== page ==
5. Organic chemicals: -$5.6 billion (Up by 14.5%)
  6. Machinery including computers: -$5.4 billion (Down by -27.1%)
  7. Paper, paper items: -$3.9 billion (Up by 43.2%)
  8. Rubber, rubber articles: -$3.6 billion (Up by 83.5%)
  9. Other chemical goods: -$3.4 billion (Up by 61.8%)
  10. Articles of iron or steel: -$3.4 billion (Up by 76.5%)

Mexico has highly negative net exports and therefore deep international trade deficits for plastics and related products made with plastics.

These cashflow deficiencies clearly indicate Mexico’s competitive disadvantages in the international plastics market, but also represent key opportunities for Mexico to improve its position in the global economy through focused innovations.


Mexican Export Companies

According to Forbes 2015 Global 2000 rankings, the following companies are examples of leading Mexican companies:

  • FEMSA (alcoholic beverages)
  • Grupo Mexico (metals, mining)
  • Grupo Modelo (brewery)
  • Cemex (construction materials)
  • ALFA (petrochemicals, auto parts, food)
  • Grupo Bimbo (bakery products)
  • Arca Continental (soft drinks, bottling)
  • Industrias Peñoles (silver, gold, zinc, lead)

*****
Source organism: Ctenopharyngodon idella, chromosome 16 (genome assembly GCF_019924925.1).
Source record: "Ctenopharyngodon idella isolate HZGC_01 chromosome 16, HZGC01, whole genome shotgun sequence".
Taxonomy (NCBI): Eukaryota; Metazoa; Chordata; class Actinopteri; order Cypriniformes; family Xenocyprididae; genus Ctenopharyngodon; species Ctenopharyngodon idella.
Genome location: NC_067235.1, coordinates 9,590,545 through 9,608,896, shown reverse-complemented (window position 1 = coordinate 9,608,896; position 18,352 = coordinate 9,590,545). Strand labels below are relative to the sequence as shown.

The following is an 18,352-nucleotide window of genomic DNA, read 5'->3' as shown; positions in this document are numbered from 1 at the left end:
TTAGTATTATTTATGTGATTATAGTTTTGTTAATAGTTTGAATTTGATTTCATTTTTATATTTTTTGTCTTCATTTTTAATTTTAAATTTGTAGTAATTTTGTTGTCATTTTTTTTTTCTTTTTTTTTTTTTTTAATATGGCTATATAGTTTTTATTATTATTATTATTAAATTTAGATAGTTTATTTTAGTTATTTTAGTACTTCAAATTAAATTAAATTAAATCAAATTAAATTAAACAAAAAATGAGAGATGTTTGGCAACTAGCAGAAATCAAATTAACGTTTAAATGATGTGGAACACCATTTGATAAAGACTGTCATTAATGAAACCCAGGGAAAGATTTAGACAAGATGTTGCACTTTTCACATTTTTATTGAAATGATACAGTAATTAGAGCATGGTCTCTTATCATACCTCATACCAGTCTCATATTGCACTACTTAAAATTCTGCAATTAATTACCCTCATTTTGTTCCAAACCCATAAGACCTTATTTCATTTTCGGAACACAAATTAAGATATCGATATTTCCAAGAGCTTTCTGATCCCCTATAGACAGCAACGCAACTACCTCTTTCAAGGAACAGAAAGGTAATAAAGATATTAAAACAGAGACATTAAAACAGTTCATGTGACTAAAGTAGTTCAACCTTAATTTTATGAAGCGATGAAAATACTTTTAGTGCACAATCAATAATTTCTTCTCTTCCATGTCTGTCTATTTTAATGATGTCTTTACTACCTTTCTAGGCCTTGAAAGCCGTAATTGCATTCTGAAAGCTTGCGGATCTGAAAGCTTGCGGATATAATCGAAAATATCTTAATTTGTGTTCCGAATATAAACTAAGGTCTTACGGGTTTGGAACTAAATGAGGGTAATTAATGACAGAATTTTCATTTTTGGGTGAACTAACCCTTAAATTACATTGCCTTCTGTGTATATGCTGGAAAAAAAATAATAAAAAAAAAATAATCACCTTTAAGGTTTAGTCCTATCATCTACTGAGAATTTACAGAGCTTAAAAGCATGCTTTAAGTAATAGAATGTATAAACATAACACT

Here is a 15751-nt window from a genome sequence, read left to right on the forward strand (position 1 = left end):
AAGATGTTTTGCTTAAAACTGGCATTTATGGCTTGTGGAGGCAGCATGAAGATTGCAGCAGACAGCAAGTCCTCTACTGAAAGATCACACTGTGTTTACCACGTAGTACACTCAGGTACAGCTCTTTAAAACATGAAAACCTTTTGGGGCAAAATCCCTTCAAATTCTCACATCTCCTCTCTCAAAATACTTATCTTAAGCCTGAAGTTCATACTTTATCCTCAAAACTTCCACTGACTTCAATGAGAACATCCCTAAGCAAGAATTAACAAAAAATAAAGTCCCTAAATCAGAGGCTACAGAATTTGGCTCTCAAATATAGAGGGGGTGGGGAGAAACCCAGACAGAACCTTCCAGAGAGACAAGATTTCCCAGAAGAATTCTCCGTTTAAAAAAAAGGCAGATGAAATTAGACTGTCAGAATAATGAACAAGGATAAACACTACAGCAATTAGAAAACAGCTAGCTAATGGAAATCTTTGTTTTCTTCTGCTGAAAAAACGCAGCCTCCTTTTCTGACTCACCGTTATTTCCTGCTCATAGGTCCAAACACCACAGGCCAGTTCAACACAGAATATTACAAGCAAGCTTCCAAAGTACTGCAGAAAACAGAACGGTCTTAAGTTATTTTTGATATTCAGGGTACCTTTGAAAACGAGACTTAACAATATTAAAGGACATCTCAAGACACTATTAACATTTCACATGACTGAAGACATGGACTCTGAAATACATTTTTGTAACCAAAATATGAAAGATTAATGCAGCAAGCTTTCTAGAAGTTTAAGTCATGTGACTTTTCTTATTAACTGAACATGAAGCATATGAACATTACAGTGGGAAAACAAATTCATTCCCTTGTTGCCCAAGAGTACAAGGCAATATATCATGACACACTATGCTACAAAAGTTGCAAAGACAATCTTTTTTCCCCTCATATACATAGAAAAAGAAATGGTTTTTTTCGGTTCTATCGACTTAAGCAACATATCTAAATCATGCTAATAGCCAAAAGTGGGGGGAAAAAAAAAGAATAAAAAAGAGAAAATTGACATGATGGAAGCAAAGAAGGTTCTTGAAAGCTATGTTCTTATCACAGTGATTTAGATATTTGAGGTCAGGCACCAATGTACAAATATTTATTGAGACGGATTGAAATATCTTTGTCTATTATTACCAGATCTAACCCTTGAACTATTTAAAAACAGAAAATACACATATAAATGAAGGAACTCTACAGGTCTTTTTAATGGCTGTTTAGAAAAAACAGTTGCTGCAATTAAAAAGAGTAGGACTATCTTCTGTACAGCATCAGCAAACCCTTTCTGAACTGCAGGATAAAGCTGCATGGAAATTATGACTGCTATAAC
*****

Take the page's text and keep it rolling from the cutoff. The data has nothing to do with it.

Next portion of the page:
According to global trade intelligence firm Zepol, the following smaller companies are also examples of leading Mexican exporters:

  • Tubos De Acero De Mexico (casing, tubing, pipes, iron/steel bridges)
  • Manufacturera Lee De Mexico (clothing, accessories)
  • Autotek Mexico (vehicles, automotive parts)
  • Sitwell S A DE (chairs, seats)

Mexico’s capital city is Mexico City.

Please note that the results listed above are at the 2-digit Harmonized Tariff System code level.

See also Mexico’s Top Trading Partners, Highest Value Mexican Export Products and Top Mexican Trade Balances

Research Sources:
International Monetary Fund, World Economic Outlook Database (GDP based on Purchasing Power Parity). Accessed on March 16, 2017

The World Factbook, Country Profiles, Central Intelligence Agency. Accessed on March 16, 2017

Trade Map, International Trade Centre. Accessed on March 16, 2017

Investopedia, Net Exports Definition. Accessed on March 16, 2017

Wikipedia, List of Companies of Mexico. Accessed on March 16, 2017

Forbes 2015 Global 2000 rankings, The World’s Biggest Public Companies. Accessed on March 16, 2017

Zepol’s company summary highlights by country. Accessed on March 16, 2017